Colorado’s wage claim law has a statute of limitations that reaches back only as far as three years. But courts can’t seem to agree whether that statute of limitations actually bars any unpaid wage claims once an employee is fired.
The trouble is that the Colorado Wage Claim Act could be construed as having conflicting sections —one stating a statute of limitations on unpaid wage claims and another that declares all unpaid wages due upon termination. This confusion arose in a case where migrant farm workers are suing a Platteville-based farm owner for unpaid overtime, among other allegations. The plaintiffs say the CWCA entitles them to all unpaid wages throughout the time they worked there, which for three of them was from 1992 to 2016.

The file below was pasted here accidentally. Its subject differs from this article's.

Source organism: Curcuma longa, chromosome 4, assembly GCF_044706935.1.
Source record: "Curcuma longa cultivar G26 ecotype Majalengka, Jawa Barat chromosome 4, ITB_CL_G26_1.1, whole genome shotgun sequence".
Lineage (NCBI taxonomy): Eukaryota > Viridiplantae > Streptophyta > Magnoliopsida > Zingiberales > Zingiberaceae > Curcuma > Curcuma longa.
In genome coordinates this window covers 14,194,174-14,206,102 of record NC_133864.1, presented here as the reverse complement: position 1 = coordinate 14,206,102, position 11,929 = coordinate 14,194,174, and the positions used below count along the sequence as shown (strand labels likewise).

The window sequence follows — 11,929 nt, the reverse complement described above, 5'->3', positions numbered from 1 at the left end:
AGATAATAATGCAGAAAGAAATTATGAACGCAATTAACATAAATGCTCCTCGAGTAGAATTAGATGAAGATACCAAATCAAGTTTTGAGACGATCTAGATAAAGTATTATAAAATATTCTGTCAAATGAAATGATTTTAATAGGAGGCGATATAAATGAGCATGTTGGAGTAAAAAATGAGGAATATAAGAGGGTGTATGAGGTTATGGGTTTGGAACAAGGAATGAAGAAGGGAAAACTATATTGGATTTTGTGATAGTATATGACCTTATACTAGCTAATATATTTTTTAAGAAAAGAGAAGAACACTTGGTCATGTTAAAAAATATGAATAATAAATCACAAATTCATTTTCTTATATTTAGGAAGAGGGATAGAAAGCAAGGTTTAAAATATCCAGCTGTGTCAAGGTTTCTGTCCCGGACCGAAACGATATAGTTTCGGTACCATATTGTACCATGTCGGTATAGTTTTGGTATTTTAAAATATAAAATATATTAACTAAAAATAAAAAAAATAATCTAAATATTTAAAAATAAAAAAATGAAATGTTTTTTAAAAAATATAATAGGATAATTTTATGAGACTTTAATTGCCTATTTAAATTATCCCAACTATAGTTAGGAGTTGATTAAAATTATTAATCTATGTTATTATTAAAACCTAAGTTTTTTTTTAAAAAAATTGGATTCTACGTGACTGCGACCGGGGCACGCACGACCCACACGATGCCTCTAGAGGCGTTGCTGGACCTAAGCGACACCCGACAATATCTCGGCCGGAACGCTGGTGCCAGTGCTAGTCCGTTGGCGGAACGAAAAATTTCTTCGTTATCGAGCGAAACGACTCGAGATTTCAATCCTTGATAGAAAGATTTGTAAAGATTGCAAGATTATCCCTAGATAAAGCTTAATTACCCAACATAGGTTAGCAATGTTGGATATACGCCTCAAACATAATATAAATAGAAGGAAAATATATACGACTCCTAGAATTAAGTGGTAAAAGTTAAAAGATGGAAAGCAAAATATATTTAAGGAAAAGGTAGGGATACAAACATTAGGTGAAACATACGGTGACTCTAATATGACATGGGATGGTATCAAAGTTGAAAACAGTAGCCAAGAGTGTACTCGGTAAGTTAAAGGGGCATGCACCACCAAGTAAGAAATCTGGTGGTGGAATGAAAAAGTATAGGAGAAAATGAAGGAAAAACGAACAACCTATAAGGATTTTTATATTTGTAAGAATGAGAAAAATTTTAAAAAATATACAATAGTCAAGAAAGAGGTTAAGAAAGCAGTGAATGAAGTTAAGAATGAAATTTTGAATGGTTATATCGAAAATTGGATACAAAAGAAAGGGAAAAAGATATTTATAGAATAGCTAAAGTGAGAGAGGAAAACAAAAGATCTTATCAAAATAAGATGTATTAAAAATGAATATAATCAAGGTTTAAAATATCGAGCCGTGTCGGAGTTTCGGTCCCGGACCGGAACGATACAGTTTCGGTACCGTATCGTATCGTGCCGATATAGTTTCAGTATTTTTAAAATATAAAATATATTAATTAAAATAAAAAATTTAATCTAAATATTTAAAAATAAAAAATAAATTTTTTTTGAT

The Colorado Supreme Court is now looking at whether the CWCA allows an employee, once terminated, to sue the employer for all past-due wages owed even if the law’s statute of limitations would otherwise bar the claim and regardless of how long ago those wages should have been paid. State and federal courts have varied on this issue, but the Supreme Court has a chance to limit the amount of damages employers face in individual CWCA suits.
The case at hand, Hernandez, et al. v. Ray Domenico Farms, et al., didn’t get to the Supreme Court by appeal. Rather, District Judge William Martinez of the District of Colorado sua sponte asked the Supreme Court to take up the issue in April after each party filed for summary judgment. In the order certifying the question to the Supreme Court, Martinez said the apparent conflict “affects all employers and employees in Colorado.”